How we handle rewards for innovation, intellectual property rights and responsibilities, ownership of and access to copies makes a huge difference to society's prosperity and happiness. Ubiquitous copying (and tracking) is inevitable, but we have significant choices about its character.

The fastest-increasing quantity on this planet is the amount of information we are generating. New information is growing at 66 percent per year, doubling every 18 months, which is the rate of Moore's Law.

In our everyday lives we generate far more information that we don't yet capture and record...Taming this wild information will ensure that the total amount of information we collect will keep doubling for many decades ahead.

Metadata is the new wealth because the value of bits increases when they are linked to other bits.

Ubiquitous surveillance is inevitable. Since we cannot stop the system from tracking, we can only make the relationships more symmetrical.

Bitcoin transparently logs every transaction in its economy in a public ledger, thereby making all financial transactions public. The validity of a transaction is verified by a coveillance of other users rather than the surveillance of a central bank.

There is a one-to-one correspondence between personalization and transparency. Greater personalization requires greater transparency. Absolute personalization (vanity) requires absolute transparency (no privacy).

If today's social media has taught us anything about ourselves as a species, it is that the human impulse to share overwhelms the human impulse for privacy...Vanity trumps privacy.

If anonymity is present in any significant quality, it will poison the system. While anonymity can be used to protect heroes, it is far more commonly used as aw ay to escape responsibility. That's why most of the brutal harassment on Twitter, Yik Yak, Reddit, and other sites is delivered anonymously. A lack of responsibility unleashes the worst in us.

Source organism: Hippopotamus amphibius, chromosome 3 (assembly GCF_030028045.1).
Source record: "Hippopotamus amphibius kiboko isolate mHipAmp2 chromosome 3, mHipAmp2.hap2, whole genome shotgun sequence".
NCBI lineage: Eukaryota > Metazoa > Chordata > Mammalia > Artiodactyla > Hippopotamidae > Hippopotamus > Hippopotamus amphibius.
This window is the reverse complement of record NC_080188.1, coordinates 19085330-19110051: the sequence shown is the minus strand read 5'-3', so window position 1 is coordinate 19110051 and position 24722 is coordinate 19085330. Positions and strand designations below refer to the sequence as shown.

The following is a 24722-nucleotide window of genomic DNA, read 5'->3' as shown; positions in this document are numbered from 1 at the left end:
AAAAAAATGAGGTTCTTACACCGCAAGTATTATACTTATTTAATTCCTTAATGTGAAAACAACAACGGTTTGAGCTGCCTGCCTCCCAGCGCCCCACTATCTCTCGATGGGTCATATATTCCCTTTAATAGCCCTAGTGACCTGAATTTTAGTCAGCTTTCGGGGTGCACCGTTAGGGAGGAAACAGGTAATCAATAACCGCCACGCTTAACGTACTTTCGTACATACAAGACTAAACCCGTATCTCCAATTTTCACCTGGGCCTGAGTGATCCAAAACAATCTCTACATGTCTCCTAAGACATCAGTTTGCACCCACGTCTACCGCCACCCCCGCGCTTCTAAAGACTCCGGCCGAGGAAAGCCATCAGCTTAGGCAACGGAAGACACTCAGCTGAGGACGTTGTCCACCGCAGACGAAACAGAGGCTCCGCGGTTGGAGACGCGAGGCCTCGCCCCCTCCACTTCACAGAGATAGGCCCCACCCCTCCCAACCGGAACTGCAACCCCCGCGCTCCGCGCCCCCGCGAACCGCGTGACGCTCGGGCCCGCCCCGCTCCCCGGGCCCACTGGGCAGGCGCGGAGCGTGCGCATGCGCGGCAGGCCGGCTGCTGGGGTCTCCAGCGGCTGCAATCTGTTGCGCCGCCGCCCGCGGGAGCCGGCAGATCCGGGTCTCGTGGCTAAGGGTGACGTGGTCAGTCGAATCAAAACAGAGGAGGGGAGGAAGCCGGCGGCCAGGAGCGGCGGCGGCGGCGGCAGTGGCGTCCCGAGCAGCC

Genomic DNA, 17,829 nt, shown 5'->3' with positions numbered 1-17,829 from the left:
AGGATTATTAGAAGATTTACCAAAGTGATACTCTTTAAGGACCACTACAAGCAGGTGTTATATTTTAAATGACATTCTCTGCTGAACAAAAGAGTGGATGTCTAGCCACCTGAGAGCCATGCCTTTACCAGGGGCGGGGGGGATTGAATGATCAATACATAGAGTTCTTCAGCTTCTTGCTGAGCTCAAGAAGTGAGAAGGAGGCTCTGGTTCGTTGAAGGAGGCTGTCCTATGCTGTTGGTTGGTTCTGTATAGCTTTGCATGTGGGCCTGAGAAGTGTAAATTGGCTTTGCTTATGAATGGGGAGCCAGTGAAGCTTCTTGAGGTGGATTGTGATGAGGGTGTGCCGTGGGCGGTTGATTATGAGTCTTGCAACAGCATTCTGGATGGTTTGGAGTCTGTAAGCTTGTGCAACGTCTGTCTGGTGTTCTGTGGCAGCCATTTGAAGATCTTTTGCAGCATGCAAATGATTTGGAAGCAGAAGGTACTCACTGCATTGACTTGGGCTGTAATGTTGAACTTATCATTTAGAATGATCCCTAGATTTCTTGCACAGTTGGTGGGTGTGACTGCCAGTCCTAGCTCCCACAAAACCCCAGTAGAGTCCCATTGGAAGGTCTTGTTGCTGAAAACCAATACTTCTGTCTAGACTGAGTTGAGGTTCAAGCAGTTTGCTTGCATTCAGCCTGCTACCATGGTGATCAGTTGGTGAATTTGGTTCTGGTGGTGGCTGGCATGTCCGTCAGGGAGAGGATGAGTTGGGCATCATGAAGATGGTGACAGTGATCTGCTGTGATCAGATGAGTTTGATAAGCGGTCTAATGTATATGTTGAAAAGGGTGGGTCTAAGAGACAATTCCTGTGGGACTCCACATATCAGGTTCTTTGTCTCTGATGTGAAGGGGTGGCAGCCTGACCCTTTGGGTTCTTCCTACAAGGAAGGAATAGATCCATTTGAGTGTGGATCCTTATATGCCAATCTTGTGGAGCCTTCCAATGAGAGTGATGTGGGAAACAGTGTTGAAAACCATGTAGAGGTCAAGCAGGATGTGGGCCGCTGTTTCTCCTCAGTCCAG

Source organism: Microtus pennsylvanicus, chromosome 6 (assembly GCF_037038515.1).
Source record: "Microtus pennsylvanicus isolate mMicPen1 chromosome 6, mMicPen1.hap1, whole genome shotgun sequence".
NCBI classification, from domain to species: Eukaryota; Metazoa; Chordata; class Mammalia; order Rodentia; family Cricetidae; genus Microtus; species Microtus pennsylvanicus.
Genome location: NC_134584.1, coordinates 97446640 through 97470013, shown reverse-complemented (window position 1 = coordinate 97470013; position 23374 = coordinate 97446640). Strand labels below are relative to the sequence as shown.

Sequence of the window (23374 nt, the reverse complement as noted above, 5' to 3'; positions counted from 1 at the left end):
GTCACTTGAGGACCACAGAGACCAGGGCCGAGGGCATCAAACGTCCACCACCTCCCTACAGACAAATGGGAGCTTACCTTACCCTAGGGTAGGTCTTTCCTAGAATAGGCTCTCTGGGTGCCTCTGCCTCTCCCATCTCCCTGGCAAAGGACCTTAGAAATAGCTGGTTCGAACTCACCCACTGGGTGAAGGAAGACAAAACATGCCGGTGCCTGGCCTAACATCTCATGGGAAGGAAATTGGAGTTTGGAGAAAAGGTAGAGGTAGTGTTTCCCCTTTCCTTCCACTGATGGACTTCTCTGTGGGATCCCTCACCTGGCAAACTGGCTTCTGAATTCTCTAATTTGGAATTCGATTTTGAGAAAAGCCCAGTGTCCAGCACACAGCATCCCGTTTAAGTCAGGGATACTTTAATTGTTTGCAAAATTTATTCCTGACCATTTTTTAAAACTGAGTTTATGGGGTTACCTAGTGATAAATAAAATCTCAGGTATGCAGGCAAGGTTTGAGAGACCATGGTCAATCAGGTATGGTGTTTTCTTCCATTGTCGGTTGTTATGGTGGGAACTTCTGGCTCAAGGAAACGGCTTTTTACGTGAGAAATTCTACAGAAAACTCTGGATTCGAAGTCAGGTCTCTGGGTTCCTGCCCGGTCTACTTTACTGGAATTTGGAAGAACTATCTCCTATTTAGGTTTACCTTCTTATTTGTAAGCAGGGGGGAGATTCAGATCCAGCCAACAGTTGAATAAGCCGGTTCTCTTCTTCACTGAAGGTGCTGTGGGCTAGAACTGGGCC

Like all trace elements, anonymity should never be eliminated completely, but it should be kept as close to zero as possible.

Wikipedia works because it turns out that, with the right tools, it is easier to restore damaged text (the revert function on Wikipedia) than to create damaged text (vandalism).

No one would have believed 30 years ago that there was an $82 billion business in answering people's questions for cheap or for free (Google).

Part of the increasing ease in providing answers lies in the fact that past questions answered correct increase the likelihood of another question. At the same time, past correct answers increase the ease of creating the next answer, and increase the value of the corpus of answers as a whole. Each question we ask a search engine and each answer we accept as correct refines the intelligence of the process, increasing the engine's value for future questions.

A good question is not concerned with a correct answer.
A good question challenges existing answers.
A good question is the seed of innovation in science, technology, art, politics, and business.
A good question skirts on the edge of what is known and not known, neither is silly nor obvious.

Question makers will be seen, properly, as the engines that generate new fields, new industries, new brands, new possibilities, new continents that our restless species can explore. Questioning is simply more powerful than answering.